But I hasten to a Fifth scripture mark, Loving our enemies.
“I say unto you, (says Jesus Christ) Love your enemies, bless them that curse you, do good to those that hate you, ad pray for them that despitefully use you and persecute you.” And this duty of loving your enemies is so necessary, that without it, our righteousness does not exceed the righteousness of the Scribes and Pharisees, or even of Publicans and sinners: “For if you do good to them only, who do good to you, what do you more than others?” What do you extraordinary? “Do not even the Publicans the same?” And these precepts our Lord confirmed by his own example; when he wept over the bloody city; when he suffered himself to be led as a sheep to the slaughter; when he made that mile reply to the traitor Judas, “Judas, betrayest thou the Son of man with a kiss?” and more especially, when in the agonies and pangs of death, he prayed for his very murderers, “Father, forgive them, for they know not what they do.”
This is a difficult duty to the natural man; but whosoever is made partaker of the promise of the Spirit, will find it practicable and easy: for if we are born again of God, we must be like him, and consequently delight to be perfect in this duty of doing good to our worst enemies in the same manner, though not in the same degree as he is perfect: He sends his rain on the evil and the good; causeth his sun to shine on the just and unjust; and more especially commended his love towards us, that whilst we were his enemies, he sent forth his Son, born of a woman, made under the law, that he might become a curse for us.
Many other marks are scattered up and down the scriptures, whereby we may know whether or not we have received the Holy Ghost: such as, “to be carnally minded, is death, but to be spiritually minded is life and peace.” “Now the fruits of the Spirit are joy, peace, long-suffering, meekness,” with a multitude of texts to the same purpose. But as most, if not all of them, are comprehended in the duties already laid down, I dare affirm, whosoever upon an impartial examination, can find the aforesaid marks on his soul, may be as certain, as though an angel was to tell him, that his pardon is sealed in heaven.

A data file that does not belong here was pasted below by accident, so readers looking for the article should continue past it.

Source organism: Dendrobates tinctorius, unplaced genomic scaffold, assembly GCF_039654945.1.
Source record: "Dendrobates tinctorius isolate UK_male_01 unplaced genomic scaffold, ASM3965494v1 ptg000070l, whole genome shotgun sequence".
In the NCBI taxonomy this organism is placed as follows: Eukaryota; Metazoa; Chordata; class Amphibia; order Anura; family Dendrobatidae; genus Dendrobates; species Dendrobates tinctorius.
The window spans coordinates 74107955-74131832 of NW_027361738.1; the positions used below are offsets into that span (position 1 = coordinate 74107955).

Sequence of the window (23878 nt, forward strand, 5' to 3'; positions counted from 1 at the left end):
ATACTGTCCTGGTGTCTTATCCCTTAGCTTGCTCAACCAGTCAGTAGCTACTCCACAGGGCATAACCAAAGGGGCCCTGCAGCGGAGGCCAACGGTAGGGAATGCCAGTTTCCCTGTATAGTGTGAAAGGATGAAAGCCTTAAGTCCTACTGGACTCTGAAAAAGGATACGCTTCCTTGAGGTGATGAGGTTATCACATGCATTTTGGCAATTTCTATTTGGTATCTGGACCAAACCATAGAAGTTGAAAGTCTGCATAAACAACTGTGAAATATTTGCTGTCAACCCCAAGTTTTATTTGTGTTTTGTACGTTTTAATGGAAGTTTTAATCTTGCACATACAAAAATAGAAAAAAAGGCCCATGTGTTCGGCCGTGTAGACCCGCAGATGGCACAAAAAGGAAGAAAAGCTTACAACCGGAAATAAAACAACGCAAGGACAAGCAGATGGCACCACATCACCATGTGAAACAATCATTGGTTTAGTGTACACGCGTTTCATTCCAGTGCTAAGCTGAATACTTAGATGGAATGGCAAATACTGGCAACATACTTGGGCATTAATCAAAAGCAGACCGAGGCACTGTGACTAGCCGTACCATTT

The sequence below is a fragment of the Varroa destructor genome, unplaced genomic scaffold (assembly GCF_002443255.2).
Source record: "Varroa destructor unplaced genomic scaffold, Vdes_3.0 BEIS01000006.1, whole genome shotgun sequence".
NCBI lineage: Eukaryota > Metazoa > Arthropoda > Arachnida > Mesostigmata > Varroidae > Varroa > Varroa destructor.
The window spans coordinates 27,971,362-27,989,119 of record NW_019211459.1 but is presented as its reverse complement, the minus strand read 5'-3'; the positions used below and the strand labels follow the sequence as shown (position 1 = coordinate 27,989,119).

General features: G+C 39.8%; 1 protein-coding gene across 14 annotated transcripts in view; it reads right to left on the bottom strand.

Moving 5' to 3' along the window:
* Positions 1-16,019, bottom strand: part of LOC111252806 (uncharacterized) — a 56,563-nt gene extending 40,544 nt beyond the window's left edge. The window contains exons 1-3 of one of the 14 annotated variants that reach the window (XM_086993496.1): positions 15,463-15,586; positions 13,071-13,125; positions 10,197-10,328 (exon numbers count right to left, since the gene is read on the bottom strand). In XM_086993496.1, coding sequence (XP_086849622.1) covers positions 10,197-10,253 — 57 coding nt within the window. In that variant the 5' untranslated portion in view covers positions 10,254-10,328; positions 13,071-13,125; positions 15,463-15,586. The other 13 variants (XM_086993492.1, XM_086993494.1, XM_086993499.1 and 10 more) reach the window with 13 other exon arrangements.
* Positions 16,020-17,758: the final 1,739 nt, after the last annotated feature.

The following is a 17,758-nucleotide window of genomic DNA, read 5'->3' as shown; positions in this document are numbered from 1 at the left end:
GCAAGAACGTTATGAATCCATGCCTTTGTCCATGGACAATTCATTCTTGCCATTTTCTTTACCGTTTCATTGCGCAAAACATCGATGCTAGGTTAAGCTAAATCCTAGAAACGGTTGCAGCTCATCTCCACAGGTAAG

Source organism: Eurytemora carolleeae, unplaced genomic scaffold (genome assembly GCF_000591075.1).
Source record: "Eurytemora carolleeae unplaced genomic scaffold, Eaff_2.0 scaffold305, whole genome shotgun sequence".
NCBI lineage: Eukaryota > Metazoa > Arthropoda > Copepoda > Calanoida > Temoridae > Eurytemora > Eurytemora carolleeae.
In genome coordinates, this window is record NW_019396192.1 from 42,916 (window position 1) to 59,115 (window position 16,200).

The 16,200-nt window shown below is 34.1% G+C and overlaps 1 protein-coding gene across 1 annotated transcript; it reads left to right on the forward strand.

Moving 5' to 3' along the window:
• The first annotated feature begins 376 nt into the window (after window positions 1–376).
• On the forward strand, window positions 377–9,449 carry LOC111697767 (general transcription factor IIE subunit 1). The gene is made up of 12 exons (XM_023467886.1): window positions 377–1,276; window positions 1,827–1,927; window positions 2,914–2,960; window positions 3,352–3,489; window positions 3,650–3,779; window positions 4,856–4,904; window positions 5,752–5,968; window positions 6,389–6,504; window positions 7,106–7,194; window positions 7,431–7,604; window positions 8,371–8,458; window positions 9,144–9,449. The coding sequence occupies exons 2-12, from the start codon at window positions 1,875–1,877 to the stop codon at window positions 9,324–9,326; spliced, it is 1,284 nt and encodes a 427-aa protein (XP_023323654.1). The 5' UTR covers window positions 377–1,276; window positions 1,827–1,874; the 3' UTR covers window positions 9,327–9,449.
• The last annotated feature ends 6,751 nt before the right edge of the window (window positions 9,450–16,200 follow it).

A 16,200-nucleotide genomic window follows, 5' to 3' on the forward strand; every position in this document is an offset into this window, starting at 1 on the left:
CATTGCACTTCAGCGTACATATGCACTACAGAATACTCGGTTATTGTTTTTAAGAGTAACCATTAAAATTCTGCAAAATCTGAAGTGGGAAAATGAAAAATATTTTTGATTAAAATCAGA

As for my own part, I had rather see these divine graces, and this heavenly temper stamped upon my soul, than to hear an angel from heaven saying unto me, Son, be of good cheer, thy sins are forgiven thee.
These are infallible witnesses; these are Emmanuel, God with and in us; these make up that white stone, which none knoweth, saving he who hath receiveth it; these are the earnests of the heavenly inheritance in our hearts: In short, these are glory begun, and are that good thing, that better part, and which if you continue to stir up this gift of God, neither men nor devils shall ever be able to take from us.
I proceed, as was proposed, in the Third place, to make an application of the doctrine delivered, to several distinct classes of professors. And
I shall address myself to those who are dead in trespasses and sins. And, O how could I weep over you, as our Lord wept over Jerusalem? For, alas! how distant must you be from God? What a prodigious work have you to finish, who, instead of praying day and night, seldom or never pray at all? And, instead of being born again of God, so as not to commit sin, are so deeply sunk into the nature of devils, as to make a mock at it? Or, instead of overcoming the world, so as not to follow or be led by it, are continually making provision for the flesh, to fulfill the lusts thereof. And, instead of being endued with the god-like disposition of loving all men, even your enemies, have your hearts full of hatred, malice, and revenge, and deride those who are the sincere followers of the lowly Jesus. But think you, O sinners, that God will admit such polluted wretches into his sight? Or should he admit you, do you imagine you could take any pleasure in him? No; heaven itself would be no heaven to you; the devilish dispositions which are in your hearts, would render all the spiritual enjoyments of those blessed mansions, ineffectual to make you happy. To qualify you to be blissful partakers of that heavenly inheritance with the saints in light, there is a meetness required: to attain which, ought to be the chief business of your lives.